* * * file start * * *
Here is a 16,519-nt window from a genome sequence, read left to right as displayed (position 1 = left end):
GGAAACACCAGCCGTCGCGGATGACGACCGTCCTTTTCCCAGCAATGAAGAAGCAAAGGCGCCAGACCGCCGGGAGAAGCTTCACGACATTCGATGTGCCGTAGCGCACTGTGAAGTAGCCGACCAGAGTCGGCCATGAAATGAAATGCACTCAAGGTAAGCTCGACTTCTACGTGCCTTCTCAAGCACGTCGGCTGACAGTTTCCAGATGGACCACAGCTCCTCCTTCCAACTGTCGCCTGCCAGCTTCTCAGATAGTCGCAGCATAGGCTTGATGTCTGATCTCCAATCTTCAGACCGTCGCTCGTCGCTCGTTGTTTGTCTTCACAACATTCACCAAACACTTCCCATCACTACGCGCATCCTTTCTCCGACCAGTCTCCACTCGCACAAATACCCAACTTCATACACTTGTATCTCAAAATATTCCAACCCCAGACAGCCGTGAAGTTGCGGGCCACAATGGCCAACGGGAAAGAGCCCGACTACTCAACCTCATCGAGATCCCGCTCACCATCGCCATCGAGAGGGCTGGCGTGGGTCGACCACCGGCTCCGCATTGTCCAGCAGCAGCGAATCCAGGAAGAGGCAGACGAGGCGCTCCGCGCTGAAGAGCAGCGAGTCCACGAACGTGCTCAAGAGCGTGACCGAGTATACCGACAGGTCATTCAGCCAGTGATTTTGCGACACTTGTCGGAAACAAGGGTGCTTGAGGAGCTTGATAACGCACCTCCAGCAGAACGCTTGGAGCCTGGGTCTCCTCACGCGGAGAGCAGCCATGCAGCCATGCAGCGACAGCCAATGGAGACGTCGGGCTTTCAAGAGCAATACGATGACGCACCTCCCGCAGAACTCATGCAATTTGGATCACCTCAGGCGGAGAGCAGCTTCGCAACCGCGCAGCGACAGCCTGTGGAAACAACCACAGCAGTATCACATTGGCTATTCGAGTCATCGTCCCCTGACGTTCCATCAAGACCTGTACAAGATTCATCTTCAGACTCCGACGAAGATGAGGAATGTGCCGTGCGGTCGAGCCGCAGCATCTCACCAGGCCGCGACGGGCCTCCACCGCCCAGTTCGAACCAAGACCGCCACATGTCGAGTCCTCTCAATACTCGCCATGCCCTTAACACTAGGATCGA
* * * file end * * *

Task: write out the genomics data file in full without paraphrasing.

Here is a 16,519-nt window from a genome sequence, read left to right as displayed (position 1 = left end):
GGAAACACCAGCCGTCGCGGATGACGACCGTCCTTTTCCCAGCAATGAAGAAGCAAAGGCGCCAGACCGCCGGGAGAAGCTTCACGACATTCGATGTGCCGTAGCGCACTGTGAAGTAGCCGACCAGAGTCGGCCATGAAATGAAATGCACTCAAGGTAAGCTCGACTTCTACGTGCCTTCTCAAGCACGTCGGCTGACAGTTTCCAGATGGACCACAGCTCCTCCTTCCAACTGTCGCCTGCCAGCTTCTCAGATAGTCGCAGCATAGGCTTGATGTCTGATCTCCAATCTTCAGACCGTCGCTCGTCGCTCGTTGTTTGTCTTCACAACATTCACCAAACACTTCCCATCACTACGCGCATCCTTTCTCCGACCAGTCTCCACTCGCACAAATACCCAACTTCATACACTTGTATCTCAAAATATTCCAACCCCAGACAGCCGTGAAGTTGCGGGCCACAATGGCCAACGGGAAAGAGCCCGACTACTCAACCTCATCGAGATCCCGCTCACCATCGCCATCGAGAGGGCTGGCGTGGGTCGACCACCGGCTCCGCATTGTCCAGCAGCAGCGAATCCAGGAAGAGGCAGACGAGGCGCTCCGCGCTGAAGAGCAGCGAGTCCACGAACGTGCTCAAGAGCGTGACCGAGTATACCGACAGGTCATTCAGCCAGTGATTTTGCGACACTTGTCGGAAACAAGGGTGCTTGAGGAGCTTGATAACGCACCTCCAGCAGAACGCTTGGAGCCTGGGTCTCCTCACGCGGAGAGCAGCCATGCAGCCATGCAGCGACAGCCAATGGAGACGTCGGGCTTTCAAGAGCAATACGATGACGCACCTCCCGCAGAACTCATGCAATTTGGATCACCTCAGGCGGAGAGCAGCTTCGCAACCGCGCAGCGACAGCCTGTGGAAACAACCACAGCAGTATCACATTGGCTATTCGAGTCATCGTCCCCTGACGTTCCATCAAGACCTGTACAAGATTCATCTTCAGACTCCGACGAAGATGAGGAATGTGCCGTGCGGTCGAGCCGCAGCATCTCACCAGGCCGCGACGGGCCTCCACCGCCCAGTTCGAACCAAGACCGCCACATGTCGAGTCCTCTCAATACTCGCCATGCCCTTAACACTAGGATCGA